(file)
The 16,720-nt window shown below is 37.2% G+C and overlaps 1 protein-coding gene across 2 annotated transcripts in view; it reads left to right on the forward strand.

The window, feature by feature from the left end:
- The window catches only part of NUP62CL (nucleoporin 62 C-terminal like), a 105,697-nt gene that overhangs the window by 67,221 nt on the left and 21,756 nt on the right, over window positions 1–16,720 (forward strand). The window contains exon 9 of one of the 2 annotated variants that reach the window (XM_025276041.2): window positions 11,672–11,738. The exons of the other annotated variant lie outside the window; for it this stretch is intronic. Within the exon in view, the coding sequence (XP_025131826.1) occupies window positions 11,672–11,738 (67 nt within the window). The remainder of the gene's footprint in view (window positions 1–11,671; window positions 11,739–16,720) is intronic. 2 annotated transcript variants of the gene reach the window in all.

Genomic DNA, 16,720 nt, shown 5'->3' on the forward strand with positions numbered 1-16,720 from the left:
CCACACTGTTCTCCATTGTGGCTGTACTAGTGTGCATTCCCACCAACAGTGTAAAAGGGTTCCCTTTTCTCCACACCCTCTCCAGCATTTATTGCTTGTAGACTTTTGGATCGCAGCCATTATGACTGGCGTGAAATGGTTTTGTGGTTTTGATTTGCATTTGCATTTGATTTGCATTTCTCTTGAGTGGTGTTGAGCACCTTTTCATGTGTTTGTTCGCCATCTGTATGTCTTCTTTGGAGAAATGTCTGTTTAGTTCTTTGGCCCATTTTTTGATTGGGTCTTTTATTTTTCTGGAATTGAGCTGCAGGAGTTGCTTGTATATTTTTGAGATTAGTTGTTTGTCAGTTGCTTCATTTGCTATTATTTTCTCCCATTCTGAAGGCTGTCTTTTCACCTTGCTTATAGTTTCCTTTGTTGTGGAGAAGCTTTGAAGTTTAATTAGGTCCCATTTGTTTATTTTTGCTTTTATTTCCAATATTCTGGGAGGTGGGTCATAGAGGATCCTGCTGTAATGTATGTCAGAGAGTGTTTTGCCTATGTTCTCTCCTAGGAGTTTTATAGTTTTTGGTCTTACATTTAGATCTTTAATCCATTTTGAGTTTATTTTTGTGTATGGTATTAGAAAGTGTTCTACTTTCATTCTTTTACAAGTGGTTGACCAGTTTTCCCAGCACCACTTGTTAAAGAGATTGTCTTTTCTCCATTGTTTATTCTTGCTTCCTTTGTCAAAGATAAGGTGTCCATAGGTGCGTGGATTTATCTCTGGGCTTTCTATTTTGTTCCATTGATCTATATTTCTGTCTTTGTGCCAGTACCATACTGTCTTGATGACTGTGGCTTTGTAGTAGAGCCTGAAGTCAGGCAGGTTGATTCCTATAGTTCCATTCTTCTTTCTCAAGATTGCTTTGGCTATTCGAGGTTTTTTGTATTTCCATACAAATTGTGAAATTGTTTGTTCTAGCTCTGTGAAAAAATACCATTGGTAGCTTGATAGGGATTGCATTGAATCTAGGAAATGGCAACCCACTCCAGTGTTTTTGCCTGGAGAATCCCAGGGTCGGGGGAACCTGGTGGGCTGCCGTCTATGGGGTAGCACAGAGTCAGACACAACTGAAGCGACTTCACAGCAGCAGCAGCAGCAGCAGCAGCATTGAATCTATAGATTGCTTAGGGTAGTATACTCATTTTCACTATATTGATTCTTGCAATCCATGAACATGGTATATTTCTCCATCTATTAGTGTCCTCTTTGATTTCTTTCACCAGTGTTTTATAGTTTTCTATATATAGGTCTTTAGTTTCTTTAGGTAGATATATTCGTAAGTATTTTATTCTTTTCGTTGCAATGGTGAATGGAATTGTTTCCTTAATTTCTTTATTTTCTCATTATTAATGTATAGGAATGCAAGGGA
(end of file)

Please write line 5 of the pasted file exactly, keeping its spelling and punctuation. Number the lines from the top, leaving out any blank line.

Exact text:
CCACACTGTTCTCCATTGTGGCTGTACTAGTGTGCATTCCCACCAACAGTGTAAAAGGGTTCCCTTTTCTCCACACCCTCTCCAGCATTTATTGCTTGTAGACTTTTGGATCGCAGCCATTATGACTGGCGTGAAATGGTTTTGTGGTTTTGATTTGCATTTGCATTTGATTTGCATTTCTCTTGAGTGGTGTTGAGCACCTTTTCATGTGTTTGTTCGCCATCTGTATGTCTTCTTTGGAGAAATGTCTGTTTAGTTCTTTGGCCCATTTTTTGATTGGGTCTTTTATTTTTCTGGAATTGAGCTGCAGGAGTTGCTTGTATATTTTTGAGATTAGTTGTTTGTCAGTTGCTTCATTTGCTATTATTTTCTCCCATTCTGAAGGCTGTCTTTTCACCTTGCTTATAGTTTCCTTTGTTGTGGAGAAGCTTTGAAGTTTAATTAGGTCCCATTTGTTTATTTTTGCTTTTATTTCCAATATTCTGGGAGGTGGGTCATAGAGGATCCTGCTGTAATGTATGTCAGAGAGTGTTTTGCCTATGTTCTCTCCTAGGAGTTTTATAGTTTTTGGTCTTACATTTAGATCTTTAATCCATTTTGAGTTTATTTTTGTGTATGGTATTAGAAAGTGTTCTACTTTCATTCTTTTACAAGTGGTTGACCAGTTTTCCCAGCACCACTTGTTAAAGAGATTGTCTTTTCTCCATTGTTTATTCTTGCTTCCTTTGTCAAAGATAAGGTGTCCATAGGTGCGTGGATTTATCTCTGGGCTTTCTATTTTGTTCCATTGATCTATATTTCTGTCTTTGTGCCAGTACCATACTGTCTTGATGACTGTGGCTTTGTAGTAGAGCCTGAAGTCAGGCAGGTTGATTCCTATAGTTCCATTCTTCTTTCTCAAGATTGCTTTGGCTATTCGAGGTTTTTTGTATTTCCATACAAATTGTGAAATTGTTTGTTCTAGCTCTGTGAAAAAATACCATTGGTAGCTTGATAGGGATTGCATTGAATCTAGGAAATGGCAACCCACTCCAGTGTTTTTGCCTGGAGAATCCCAGGGTCGGGGGAACCTGGTGGGCTGCCGTCTATGGGGTAGCACAGAGTCAGACACAACTGAAGCGACTTCACAGCAGCAGCAGCAGCAGCAGCAGCATTGAATCTATAGATTGCTTAGGGTAGTATACTCATTTTCACTATATTGATTCTTGCAATCCATGAACATGGTATATTTCTCCATCTATTAGTGTCCTCTTTGATTTCTTTCACCAGTGTTTTATAGTTTTCTATATATAGGTCTTTAGTTTCTTTAGGTAGATATATTCGTAAGTATTTTATTCTTTTCGTTGCAATGGTGAATGGAATTGTTTCCTTAATTTCTTTATTTTCTCATTATTAATGTATAGGAATGCAAGGGA